Thanks for the perspective! This was a really interesting, well-expressed viewpoint.

  5. Having worked in Gloucester, MA during the whole ‘pregnancy pact’ saga, I have to say that your post is amazing.

    You may find yourself feeling different from the other moms around you because YOU ARE. It take most women decades to develop the level of self-awareness that you seem to have. Enjoy it and keep sharing what you know.

  6. I had my son the same month I turned 20 with my high school sweetheart…so I quess that would be considered a young mom. I now have 2 kids (a son and daughter) and my only regret is that I didn’t have my second a little closer in age to my son! Being a younger mom is the way to go in my opinion..people assume I am young cause I look really young so I get the looks and whatnot ALL the time..just shrug that shit off and keep doing what your doing…and don’t worry..you will find other mommy friends like when your first starts school etc.

  7. I’ve met teen moms that where very mature and women who didn’t have their first until 38 who needed to GROW UP. And I have things I wish I’d gotten done before having my favorite little oopsie, but if I had waited for the “perfect” time, I’d have been about 30 years too old to have children.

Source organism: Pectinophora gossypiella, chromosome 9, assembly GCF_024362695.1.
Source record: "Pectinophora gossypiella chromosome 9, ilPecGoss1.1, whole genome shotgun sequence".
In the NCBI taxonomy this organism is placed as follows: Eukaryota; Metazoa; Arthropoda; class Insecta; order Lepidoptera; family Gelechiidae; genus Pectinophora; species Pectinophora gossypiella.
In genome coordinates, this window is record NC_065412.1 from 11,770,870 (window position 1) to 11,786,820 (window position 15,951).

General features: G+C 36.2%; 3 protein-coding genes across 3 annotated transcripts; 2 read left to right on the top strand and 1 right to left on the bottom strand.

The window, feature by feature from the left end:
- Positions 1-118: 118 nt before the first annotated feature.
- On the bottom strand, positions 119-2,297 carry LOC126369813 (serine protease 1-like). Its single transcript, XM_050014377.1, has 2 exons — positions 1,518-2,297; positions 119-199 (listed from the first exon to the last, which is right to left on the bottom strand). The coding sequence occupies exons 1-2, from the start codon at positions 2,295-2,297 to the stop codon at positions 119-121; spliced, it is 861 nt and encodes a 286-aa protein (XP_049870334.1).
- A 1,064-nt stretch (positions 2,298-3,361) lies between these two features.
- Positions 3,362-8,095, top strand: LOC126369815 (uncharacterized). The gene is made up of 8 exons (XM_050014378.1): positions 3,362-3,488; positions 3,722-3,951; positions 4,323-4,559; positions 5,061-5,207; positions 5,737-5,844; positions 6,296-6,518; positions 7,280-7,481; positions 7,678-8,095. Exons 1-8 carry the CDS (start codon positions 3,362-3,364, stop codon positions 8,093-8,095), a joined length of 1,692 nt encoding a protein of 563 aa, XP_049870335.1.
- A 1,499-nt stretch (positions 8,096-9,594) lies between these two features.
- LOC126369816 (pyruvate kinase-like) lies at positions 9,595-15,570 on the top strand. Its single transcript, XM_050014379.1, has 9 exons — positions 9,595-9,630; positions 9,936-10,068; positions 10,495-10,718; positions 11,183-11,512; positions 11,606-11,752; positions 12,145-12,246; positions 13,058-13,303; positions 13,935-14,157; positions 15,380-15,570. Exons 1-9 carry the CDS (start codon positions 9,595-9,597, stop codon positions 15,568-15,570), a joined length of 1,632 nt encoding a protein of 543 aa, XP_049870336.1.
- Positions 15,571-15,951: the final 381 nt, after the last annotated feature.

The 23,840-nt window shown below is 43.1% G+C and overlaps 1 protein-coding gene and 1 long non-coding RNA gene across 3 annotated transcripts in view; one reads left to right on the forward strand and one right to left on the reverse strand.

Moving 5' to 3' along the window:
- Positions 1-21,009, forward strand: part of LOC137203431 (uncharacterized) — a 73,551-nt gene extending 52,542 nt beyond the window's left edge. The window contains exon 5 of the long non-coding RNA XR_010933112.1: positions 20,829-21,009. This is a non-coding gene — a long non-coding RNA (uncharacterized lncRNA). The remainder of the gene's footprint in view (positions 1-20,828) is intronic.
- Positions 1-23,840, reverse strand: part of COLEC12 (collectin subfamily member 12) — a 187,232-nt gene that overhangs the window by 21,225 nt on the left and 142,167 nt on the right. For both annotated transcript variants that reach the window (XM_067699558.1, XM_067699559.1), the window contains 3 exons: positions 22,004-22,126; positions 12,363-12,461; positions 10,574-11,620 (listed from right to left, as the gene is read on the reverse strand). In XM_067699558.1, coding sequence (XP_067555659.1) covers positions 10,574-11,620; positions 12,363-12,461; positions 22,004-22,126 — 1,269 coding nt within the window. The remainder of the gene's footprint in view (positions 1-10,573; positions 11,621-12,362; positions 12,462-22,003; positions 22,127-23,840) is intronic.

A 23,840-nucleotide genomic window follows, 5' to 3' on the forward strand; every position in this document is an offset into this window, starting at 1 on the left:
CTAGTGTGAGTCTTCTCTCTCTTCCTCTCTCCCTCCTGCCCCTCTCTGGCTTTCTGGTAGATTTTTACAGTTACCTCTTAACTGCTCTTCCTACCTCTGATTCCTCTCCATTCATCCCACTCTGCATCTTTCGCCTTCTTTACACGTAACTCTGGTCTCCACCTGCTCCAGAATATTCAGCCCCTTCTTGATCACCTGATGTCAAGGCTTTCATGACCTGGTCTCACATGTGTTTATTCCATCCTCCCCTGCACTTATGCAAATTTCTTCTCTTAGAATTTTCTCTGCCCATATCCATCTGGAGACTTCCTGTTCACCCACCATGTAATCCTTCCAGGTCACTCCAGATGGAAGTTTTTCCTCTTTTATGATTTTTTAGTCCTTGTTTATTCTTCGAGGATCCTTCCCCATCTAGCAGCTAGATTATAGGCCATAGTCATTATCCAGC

I think the way people look at young moms can be similar to the way that people look at couples that have big age differences. But people need to realize that it is all about PERSONALITY and maturity level, not calendar age!

    In maturity, I am “older” than my own dad because he has emotional issues and there are a whole host of other issues which can leave some people behind in maturity or make people mature earlier as well. (Although I will note that my mother has emotional issues and is much more mature than me. Probably because she had a baby when she was young!)

  8. Oh YES! I thought I was the only one! I’m a little older (20) and already married with the first on the way. I always blush and get defensive when people ask why I “rushed” into marriage and parenthood. No rush, just the right time for ME and my best friend, who is also my husband. You are such an inspiration to me. I loved your article and rest assured I will be frequenting your blog! Go younger-than-the-“norm” Moms who want to be just that!

  9. This article is amazing and the end brought me to tears. I’m 20 and I have a beautiful almost 2 yearold boy and he is my entire world, I to get those dirty and strange looks and all I can say is I got to meet the love of my life at 18, not 30 or 40 and now I get to spend the rest of my life with him and his daddy and I wouldn’t have it any other way.

  10. Okay so I am coming a little late to this comment party but I originally read this article when I was pregnant with my daughter.. now she is 7 months and I am 22. Life is so wonderful, but I can’t help but feel that I wish more people my age were raising children. I am also a single mumma, so my situation is different, but I feel stuck in between my 20 something friends who are out doing their party thing and the late thirties ladies I meet in mama groups who are married and totally settled down (with no disrespect to that). Spotting another young mama where I’m from feels like spotting a unicorn!

    Anyway, it is so refreshing to see an “early mama” blog that is on the offbeat hippie farmy homesteady side of things. Thanks Elisabeth!